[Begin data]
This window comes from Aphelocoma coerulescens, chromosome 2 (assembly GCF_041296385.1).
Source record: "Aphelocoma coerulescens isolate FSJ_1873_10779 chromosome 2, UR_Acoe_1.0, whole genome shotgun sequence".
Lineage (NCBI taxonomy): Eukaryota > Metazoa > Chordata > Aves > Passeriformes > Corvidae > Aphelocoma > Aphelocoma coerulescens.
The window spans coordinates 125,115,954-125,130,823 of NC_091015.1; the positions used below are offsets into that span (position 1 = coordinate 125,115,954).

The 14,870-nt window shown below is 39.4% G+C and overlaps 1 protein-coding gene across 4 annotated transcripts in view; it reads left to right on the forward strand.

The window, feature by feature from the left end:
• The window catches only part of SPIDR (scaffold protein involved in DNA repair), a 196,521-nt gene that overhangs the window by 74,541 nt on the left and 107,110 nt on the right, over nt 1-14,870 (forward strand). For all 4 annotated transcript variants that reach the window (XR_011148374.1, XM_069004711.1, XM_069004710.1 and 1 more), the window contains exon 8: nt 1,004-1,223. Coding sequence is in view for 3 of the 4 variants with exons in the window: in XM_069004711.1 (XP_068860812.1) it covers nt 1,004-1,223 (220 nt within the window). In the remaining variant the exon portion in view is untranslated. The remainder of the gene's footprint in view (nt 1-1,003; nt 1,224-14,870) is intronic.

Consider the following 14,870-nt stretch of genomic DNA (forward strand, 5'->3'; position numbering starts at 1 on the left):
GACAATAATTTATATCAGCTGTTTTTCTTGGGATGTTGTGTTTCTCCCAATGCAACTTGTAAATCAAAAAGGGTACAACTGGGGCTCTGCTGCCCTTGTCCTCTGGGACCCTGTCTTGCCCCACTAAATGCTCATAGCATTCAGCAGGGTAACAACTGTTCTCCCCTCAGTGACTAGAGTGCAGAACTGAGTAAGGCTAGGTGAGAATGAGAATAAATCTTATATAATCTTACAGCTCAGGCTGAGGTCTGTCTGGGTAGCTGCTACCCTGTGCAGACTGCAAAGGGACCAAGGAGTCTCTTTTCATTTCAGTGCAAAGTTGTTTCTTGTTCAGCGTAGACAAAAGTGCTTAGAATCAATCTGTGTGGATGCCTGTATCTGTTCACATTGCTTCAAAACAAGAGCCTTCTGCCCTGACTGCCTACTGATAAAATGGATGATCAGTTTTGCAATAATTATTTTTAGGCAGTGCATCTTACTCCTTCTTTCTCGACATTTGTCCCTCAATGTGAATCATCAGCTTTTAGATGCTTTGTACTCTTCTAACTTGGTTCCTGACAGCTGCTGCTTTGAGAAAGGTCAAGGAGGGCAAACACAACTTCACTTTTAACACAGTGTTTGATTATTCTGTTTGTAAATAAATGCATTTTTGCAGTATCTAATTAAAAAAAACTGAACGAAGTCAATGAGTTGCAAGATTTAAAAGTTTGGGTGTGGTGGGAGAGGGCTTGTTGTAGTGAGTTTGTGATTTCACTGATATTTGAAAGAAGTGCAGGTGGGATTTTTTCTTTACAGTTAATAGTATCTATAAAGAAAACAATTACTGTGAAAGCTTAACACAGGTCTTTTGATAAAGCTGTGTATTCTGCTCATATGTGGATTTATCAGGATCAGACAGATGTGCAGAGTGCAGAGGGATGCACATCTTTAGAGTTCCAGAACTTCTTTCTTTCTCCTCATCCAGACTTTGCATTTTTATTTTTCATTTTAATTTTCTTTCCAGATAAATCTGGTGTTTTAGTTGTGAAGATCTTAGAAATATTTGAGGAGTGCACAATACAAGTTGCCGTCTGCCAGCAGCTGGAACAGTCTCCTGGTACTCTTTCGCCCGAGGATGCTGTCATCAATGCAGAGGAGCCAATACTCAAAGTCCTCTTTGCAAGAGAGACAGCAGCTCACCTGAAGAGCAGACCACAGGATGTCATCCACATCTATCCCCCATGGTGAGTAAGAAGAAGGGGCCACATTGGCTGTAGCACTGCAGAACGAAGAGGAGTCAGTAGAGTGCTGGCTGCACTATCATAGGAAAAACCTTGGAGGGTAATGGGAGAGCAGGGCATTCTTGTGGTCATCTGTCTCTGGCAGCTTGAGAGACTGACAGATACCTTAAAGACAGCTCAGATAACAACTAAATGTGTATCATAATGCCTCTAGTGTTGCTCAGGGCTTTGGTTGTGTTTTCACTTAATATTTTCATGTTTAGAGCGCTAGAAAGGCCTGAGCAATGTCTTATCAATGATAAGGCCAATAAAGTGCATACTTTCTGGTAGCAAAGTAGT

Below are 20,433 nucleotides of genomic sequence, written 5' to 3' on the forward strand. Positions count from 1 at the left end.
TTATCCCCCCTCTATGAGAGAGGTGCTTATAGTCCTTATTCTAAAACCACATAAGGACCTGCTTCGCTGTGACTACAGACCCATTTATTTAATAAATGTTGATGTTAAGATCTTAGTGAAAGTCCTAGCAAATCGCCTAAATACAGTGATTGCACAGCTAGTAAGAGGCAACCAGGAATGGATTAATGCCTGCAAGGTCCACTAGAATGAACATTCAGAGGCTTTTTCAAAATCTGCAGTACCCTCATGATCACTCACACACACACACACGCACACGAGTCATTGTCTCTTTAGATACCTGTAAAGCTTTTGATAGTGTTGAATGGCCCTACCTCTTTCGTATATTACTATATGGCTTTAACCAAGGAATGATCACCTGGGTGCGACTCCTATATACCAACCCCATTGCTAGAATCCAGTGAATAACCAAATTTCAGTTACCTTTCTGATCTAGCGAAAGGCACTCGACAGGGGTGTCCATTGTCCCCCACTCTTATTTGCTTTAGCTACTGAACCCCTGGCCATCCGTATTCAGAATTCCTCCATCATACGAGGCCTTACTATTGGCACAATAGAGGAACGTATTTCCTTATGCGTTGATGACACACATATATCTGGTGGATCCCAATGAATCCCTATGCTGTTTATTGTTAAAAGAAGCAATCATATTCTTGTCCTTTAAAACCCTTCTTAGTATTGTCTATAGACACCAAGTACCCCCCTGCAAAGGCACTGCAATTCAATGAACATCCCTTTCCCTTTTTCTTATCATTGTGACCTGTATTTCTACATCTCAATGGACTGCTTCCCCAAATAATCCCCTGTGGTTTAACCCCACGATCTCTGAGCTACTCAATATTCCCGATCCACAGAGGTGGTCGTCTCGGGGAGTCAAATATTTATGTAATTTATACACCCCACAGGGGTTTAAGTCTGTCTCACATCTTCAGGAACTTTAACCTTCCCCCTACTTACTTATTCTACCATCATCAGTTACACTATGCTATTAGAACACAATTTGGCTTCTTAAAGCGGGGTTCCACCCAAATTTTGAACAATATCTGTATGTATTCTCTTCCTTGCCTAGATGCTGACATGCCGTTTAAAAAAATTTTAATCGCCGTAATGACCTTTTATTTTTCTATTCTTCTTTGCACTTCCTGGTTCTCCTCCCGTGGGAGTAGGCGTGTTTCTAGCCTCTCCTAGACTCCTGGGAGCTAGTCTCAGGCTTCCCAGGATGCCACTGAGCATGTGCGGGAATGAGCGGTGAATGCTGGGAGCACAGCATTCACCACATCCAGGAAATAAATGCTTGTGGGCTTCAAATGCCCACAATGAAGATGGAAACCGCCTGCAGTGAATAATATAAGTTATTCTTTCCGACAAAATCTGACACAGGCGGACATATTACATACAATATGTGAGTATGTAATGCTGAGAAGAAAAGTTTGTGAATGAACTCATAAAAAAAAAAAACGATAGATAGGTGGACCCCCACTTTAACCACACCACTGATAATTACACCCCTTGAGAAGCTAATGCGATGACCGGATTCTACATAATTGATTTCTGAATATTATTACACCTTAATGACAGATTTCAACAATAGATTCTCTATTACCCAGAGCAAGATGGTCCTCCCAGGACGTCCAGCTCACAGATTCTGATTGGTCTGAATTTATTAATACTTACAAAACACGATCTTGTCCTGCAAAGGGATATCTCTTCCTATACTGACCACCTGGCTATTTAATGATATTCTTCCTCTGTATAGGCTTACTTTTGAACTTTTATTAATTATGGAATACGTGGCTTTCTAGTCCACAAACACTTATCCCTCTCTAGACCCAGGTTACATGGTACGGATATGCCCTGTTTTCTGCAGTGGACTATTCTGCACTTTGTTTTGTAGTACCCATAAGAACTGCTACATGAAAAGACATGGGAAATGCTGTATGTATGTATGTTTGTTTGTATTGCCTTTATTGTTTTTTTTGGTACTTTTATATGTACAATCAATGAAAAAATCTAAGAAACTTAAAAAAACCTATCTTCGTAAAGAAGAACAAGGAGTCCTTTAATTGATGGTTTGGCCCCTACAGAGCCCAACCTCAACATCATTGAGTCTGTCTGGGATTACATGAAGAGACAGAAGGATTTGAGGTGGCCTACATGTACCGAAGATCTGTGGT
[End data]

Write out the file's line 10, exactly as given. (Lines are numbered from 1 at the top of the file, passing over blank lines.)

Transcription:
Below are 20,433 nucleotides of genomic sequence, written 5' to 3' on the forward strand. Positions count from 1 at the left end.